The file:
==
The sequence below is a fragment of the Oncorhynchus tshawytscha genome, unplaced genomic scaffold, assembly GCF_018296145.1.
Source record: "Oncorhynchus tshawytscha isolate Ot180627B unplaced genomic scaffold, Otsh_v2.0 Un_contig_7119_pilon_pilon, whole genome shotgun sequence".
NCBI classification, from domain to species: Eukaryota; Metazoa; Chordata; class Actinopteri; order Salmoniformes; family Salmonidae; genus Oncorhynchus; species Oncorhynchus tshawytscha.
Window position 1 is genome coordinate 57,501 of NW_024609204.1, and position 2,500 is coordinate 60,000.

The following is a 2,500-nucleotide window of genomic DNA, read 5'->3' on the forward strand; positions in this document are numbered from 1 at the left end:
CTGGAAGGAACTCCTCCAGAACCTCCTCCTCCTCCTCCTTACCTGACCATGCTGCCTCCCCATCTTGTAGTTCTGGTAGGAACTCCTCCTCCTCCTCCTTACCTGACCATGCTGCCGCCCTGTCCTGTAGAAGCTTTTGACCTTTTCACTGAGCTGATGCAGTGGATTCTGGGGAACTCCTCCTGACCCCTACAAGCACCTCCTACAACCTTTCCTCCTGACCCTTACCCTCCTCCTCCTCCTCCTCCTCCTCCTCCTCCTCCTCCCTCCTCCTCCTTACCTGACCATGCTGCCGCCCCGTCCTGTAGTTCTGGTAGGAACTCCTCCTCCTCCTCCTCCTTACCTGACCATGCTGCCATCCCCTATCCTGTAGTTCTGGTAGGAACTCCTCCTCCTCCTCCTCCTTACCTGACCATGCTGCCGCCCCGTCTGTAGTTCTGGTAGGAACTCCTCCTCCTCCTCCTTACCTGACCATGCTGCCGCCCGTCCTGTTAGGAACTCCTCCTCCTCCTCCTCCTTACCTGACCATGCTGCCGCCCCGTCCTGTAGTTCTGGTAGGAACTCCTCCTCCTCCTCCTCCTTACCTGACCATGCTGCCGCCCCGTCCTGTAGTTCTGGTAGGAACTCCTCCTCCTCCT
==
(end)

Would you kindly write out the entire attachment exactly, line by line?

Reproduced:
The sequence below is a fragment of the Oncorhynchus tshawytscha genome, unplaced genomic scaffold, assembly GCF_018296145.1.
Source record: "Oncorhynchus tshawytscha isolate Ot180627B unplaced genomic scaffold, Otsh_v2.0 Un_contig_7119_pilon_pilon, whole genome shotgun sequence".
NCBI classification, from domain to species: Eukaryota; Metazoa; Chordata; class Actinopteri; order Salmoniformes; family Salmonidae; genus Oncorhynchus; species Oncorhynchus tshawytscha.
Window position 1 is genome coordinate 57,501 of NW_024609204.1, and position 2,500 is coordinate 60,000.

The following is a 2,500-nucleotide window of genomic DNA, read 5'->3' on the forward strand; positions in this document are numbered from 1 at the left end:
CTGGAAGGAACTCCTCCAGAACCTCCTCCTCCTCCTCCTTACCTGACCATGCTGCCTCCCCATCTTGTAGTTCTGGTAGGAACTCCTCCTCCTCCTCCTTACCTGACCATGCTGCCGCCCTGTCCTGTAGAAGCTTTTGACCTTTTCACTGAGCTGATGCAGTGGATTCTGGGGAACTCCTCCTGACCCCTACAAGCACCTCCTACAACCTTTCCTCCTGACCCTTACCCTCCTCCTCCTCCTCCTCCTCCTCCTCCTCCTCCTCCCTCCTCCTCCTTACCTGACCATGCTGCCGCCCCGTCCTGTAGTTCTGGTAGGAACTCCTCCTCCTCCTCCTCCTTACCTGACCATGCTGCCATCCCCTATCCTGTAGTTCTGGTAGGAACTCCTCCTCCTCCTCCTCCTTACCTGACCATGCTGCCGCCCCGTCTGTAGTTCTGGTAGGAACTCCTCCTCCTCCTCCTTACCTGACCATGCTGCCGCCCGTCCTGTTAGGAACTCCTCCTCCTCCTCCTCCTTACCTGACCATGCTGCCGCCCCGTCCTGTAGTTCTGGTAGGAACTCCTCCTCCTCCTCCTCCTTACCTGACCATGCTGCCGCCCCGTCCTGTAGTTCTGGTAGGAACTCCTCCTCCTCCT